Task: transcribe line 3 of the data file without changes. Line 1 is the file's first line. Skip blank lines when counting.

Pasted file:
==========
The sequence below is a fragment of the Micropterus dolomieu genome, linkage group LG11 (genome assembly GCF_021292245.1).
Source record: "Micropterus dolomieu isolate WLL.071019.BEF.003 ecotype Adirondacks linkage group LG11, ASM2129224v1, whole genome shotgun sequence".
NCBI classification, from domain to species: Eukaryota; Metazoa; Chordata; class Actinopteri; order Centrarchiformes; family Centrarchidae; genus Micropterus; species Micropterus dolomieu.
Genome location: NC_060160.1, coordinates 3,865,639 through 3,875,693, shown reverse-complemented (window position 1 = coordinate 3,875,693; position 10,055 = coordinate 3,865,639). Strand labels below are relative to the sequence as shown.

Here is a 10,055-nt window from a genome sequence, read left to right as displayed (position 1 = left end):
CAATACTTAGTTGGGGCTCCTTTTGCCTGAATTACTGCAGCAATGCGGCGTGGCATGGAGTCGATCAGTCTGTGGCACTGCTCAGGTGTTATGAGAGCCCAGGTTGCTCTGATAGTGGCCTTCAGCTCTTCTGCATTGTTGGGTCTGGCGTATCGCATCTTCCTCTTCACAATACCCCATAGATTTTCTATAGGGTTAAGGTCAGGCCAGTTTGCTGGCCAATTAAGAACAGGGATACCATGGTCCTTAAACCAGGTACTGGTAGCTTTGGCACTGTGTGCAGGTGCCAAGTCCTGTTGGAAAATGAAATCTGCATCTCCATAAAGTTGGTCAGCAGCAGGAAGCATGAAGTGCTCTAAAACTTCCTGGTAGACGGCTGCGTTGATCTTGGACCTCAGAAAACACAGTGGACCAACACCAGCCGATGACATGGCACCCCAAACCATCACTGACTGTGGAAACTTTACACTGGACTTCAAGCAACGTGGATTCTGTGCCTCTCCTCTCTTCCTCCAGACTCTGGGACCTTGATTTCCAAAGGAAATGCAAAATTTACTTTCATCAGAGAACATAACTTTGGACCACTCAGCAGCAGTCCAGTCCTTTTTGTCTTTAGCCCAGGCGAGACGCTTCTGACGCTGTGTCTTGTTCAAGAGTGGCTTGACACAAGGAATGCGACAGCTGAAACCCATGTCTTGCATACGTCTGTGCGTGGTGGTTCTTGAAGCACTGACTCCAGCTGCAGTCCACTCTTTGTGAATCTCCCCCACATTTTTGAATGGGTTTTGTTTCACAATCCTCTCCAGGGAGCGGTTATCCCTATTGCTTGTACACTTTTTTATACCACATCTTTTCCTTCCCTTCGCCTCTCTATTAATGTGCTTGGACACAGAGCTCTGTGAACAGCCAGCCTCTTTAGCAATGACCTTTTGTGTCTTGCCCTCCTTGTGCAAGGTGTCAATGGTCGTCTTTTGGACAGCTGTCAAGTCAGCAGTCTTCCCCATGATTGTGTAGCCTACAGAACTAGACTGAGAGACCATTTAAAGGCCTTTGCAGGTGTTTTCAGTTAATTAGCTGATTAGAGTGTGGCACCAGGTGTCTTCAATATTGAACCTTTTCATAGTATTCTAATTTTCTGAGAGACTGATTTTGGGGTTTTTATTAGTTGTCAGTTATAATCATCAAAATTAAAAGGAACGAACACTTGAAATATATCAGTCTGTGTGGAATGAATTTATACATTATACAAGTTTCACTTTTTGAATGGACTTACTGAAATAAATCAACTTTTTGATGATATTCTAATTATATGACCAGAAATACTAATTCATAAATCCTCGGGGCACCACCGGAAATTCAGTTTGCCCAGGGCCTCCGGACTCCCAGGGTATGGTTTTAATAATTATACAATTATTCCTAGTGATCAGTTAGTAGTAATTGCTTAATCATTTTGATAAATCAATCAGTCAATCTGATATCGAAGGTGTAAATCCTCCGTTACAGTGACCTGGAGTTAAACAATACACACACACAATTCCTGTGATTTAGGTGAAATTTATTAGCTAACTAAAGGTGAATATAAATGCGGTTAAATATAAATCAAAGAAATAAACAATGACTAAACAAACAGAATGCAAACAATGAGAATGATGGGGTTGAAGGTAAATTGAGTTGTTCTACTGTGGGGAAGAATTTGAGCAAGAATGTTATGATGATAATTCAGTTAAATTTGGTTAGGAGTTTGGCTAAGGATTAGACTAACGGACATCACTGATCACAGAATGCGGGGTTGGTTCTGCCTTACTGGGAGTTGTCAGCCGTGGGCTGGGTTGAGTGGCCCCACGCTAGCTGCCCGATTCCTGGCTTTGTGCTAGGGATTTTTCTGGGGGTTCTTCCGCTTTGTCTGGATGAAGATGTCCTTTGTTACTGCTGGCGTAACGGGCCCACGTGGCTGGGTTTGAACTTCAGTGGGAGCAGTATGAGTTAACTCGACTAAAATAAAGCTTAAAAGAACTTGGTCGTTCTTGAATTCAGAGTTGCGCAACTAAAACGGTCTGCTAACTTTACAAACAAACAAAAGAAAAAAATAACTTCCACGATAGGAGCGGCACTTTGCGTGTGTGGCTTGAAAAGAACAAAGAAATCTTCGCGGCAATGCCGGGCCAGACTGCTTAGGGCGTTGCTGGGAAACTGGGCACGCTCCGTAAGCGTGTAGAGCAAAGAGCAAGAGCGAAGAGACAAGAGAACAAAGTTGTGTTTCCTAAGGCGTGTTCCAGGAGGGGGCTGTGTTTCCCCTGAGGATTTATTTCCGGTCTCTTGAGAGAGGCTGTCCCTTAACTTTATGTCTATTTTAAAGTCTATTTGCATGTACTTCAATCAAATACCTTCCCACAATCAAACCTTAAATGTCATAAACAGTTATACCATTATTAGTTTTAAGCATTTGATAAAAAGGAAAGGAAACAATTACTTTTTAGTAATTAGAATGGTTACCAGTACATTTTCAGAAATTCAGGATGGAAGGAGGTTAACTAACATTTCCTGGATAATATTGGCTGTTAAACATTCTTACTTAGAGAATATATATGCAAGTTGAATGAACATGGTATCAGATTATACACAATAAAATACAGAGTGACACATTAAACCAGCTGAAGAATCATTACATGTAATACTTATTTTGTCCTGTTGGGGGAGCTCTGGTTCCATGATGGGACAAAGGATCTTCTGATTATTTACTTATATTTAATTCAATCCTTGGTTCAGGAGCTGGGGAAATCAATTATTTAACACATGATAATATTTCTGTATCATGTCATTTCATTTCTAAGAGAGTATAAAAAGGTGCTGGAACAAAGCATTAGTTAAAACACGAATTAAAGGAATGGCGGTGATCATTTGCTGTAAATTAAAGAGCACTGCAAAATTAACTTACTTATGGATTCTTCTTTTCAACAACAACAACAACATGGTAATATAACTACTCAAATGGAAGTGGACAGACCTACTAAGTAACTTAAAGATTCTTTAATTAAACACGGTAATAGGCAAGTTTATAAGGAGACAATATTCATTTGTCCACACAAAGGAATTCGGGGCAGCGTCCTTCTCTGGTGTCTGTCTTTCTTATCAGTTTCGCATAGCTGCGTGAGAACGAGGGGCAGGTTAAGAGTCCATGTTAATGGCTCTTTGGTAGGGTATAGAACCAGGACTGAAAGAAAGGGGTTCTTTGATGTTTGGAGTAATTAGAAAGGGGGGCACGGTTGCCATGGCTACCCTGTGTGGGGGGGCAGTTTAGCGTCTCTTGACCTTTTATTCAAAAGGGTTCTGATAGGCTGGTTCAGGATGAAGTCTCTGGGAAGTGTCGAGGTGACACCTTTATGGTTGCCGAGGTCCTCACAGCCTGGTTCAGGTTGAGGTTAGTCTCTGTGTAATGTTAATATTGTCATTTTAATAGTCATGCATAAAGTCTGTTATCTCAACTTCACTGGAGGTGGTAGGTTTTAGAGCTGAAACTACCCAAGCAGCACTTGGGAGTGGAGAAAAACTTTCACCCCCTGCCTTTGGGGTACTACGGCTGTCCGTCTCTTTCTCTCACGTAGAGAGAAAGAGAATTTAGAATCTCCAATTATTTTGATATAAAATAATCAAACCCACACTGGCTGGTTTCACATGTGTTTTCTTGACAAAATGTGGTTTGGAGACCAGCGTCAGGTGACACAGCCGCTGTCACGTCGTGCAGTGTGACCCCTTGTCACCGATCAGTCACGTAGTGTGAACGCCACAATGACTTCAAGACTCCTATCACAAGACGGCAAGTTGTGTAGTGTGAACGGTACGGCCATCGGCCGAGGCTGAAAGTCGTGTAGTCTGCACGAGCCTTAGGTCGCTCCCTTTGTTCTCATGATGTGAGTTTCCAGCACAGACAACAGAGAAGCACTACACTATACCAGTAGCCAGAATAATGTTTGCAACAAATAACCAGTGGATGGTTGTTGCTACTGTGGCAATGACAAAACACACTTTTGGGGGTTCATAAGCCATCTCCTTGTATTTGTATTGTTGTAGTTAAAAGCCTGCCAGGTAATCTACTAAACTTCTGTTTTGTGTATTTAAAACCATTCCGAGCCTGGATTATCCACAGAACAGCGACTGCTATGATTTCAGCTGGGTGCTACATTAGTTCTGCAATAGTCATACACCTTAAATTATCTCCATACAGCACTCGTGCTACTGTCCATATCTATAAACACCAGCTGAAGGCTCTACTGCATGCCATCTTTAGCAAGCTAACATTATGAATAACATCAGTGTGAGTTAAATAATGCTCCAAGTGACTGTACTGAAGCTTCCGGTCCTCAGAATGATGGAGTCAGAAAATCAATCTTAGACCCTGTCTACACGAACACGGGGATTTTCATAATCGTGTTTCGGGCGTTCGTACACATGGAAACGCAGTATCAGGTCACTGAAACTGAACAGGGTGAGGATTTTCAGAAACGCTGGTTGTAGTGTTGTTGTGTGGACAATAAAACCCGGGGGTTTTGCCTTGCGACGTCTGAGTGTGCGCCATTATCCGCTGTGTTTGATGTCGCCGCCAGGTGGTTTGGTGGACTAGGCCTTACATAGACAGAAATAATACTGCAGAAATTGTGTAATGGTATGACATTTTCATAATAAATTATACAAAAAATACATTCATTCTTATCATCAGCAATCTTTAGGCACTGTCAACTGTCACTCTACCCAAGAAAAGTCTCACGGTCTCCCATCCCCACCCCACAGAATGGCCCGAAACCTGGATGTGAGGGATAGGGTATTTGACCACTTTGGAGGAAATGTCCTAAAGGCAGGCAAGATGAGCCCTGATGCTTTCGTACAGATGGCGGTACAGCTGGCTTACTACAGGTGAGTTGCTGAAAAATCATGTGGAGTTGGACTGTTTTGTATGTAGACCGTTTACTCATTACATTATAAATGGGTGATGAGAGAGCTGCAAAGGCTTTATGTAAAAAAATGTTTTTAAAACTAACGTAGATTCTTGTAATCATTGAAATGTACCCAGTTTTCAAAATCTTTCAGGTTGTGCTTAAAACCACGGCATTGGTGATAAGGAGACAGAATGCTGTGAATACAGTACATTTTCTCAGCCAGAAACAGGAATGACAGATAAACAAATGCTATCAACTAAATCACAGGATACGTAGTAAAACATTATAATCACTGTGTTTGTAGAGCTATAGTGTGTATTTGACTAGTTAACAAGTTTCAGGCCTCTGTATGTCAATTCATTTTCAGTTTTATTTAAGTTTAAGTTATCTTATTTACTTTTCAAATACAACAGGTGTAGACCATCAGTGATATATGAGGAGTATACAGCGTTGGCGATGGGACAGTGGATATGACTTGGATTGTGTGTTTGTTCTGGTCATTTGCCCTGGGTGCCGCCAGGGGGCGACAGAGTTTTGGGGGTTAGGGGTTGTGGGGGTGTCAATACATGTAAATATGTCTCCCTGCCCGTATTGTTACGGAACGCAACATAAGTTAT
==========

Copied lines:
NCBI classification, from domain to species: Eukaryota; Metazoa; Chordata; class Actinopteri; order Centrarchiformes; family Centrarchidae; genus Micropterus; species Micropterus dolomieu.